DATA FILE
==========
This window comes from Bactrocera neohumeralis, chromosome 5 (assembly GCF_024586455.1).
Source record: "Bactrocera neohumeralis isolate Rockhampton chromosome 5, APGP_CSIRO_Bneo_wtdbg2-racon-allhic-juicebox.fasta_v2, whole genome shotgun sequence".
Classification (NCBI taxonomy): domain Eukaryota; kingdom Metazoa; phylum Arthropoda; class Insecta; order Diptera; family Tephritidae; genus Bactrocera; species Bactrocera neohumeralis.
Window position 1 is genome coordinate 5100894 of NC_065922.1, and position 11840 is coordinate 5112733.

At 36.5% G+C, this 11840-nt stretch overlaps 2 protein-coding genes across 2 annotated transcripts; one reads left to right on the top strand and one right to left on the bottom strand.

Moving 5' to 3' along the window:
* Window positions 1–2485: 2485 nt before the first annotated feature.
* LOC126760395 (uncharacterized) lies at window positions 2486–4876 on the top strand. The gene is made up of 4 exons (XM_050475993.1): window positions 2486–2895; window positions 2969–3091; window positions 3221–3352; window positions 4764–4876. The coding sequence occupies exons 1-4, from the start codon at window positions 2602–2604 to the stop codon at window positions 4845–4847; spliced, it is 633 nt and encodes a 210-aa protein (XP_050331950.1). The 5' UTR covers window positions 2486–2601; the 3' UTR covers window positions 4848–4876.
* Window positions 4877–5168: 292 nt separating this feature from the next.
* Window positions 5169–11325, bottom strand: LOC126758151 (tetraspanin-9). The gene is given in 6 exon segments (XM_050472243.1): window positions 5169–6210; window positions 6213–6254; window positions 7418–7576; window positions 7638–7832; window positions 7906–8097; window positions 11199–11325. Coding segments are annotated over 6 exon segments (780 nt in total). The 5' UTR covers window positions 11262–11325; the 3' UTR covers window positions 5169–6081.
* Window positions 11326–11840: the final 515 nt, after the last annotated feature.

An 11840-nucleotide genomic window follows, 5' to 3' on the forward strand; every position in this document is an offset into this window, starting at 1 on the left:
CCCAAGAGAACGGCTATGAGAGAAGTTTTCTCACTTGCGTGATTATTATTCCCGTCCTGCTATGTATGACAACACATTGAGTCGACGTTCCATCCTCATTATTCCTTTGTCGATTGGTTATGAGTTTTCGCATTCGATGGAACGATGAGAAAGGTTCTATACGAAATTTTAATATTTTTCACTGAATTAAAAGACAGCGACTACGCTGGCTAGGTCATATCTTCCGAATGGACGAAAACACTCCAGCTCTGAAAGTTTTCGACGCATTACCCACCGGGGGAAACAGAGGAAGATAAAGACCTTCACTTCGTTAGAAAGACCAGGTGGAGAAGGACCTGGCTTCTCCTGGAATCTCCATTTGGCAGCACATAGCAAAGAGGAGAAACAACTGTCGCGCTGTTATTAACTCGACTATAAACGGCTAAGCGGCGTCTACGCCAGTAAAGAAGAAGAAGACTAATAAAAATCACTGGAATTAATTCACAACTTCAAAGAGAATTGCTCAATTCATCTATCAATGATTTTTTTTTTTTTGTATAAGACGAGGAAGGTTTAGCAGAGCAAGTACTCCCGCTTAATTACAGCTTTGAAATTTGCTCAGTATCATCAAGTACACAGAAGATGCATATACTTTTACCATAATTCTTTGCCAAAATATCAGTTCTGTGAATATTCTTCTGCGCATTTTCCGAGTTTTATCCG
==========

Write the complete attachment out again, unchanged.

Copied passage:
This window comes from Bactrocera neohumeralis, chromosome 5 (assembly GCF_024586455.1).
Source record: "Bactrocera neohumeralis isolate Rockhampton chromosome 5, APGP_CSIRO_Bneo_wtdbg2-racon-allhic-juicebox.fasta_v2, whole genome shotgun sequence".
Classification (NCBI taxonomy): domain Eukaryota; kingdom Metazoa; phylum Arthropoda; class Insecta; order Diptera; family Tephritidae; genus Bactrocera; species Bactrocera neohumeralis.
Window position 1 is genome coordinate 5100894 of NC_065922.1, and position 11840 is coordinate 5112733.

At 36.5% G+C, this 11840-nt stretch overlaps 2 protein-coding genes across 2 annotated transcripts; one reads left to right on the top strand and one right to left on the bottom strand.

Moving 5' to 3' along the window:
* Window positions 1–2485: 2485 nt before the first annotated feature.
* LOC126760395 (uncharacterized) lies at window positions 2486–4876 on the top strand. The gene is made up of 4 exons (XM_050475993.1): window positions 2486–2895; window positions 2969–3091; window positions 3221–3352; window positions 4764–4876. The coding sequence occupies exons 1-4, from the start codon at window positions 2602–2604 to the stop codon at window positions 4845–4847; spliced, it is 633 nt and encodes a 210-aa protein (XP_050331950.1). The 5' UTR covers window positions 2486–2601; the 3' UTR covers window positions 4848–4876.
* Window positions 4877–5168: 292 nt separating this feature from the next.
* Window positions 5169–11325, bottom strand: LOC126758151 (tetraspanin-9). The gene is given in 6 exon segments (XM_050472243.1): window positions 5169–6210; window positions 6213–6254; window positions 7418–7576; window positions 7638–7832; window positions 7906–8097; window positions 11199–11325. Coding segments are annotated over 6 exon segments (780 nt in total). The 5' UTR covers window positions 11262–11325; the 3' UTR covers window positions 5169–6081.
* Window positions 11326–11840: the final 515 nt, after the last annotated feature.

An 11840-nucleotide genomic window follows, 5' to 3' on the forward strand; every position in this document is an offset into this window, starting at 1 on the left:
CCCAAGAGAACGGCTATGAGAGAAGTTTTCTCACTTGCGTGATTATTATTCCCGTCCTGCTATGTATGACAACACATTGAGTCGACGTTCCATCCTCATTATTCCTTTGTCGATTGGTTATGAGTTTTCGCATTCGATGGAACGATGAGAAAGGTTCTATACGAAATTTTAATATTTTTCACTGAATTAAAAGACAGCGACTACGCTGGCTAGGTCATATCTTCCGAATGGACGAAAACACTCCAGCTCTGAAAGTTTTCGACGCATTACCCACCGGGGGAAACAGAGGAAGATAAAGACCTTCACTTCGTTAGAAAGACCAGGTGGAGAAGGACCTGGCTTCTCCTGGAATCTCCATTTGGCAGCACATAGCAAAGAGGAGAAACAACTGTCGCGCTGTTATTAACTCGACTATAAACGGCTAAGCGGCGTCTACGCCAGTAAAGAAGAAGAAGACTAATAAAAATCACTGGAATTAATTCACAACTTCAAAGAGAATTGCTCAATTCATCTATCAATGATTTTTTTTTTTTTGTATAAGACGAGGAAGGTTTAGCAGAGCAAGTACTCCCGCTTAATTACAGCTTTGAAATTTGCTCAGTATCATCAAGTACACAGAAGATGCATATACTTTTACCATAATTCTTTGCCAAAATATCAGTTCTGTGAATATTCTTCTGCGCATTTTCCGAGTTTTATCCG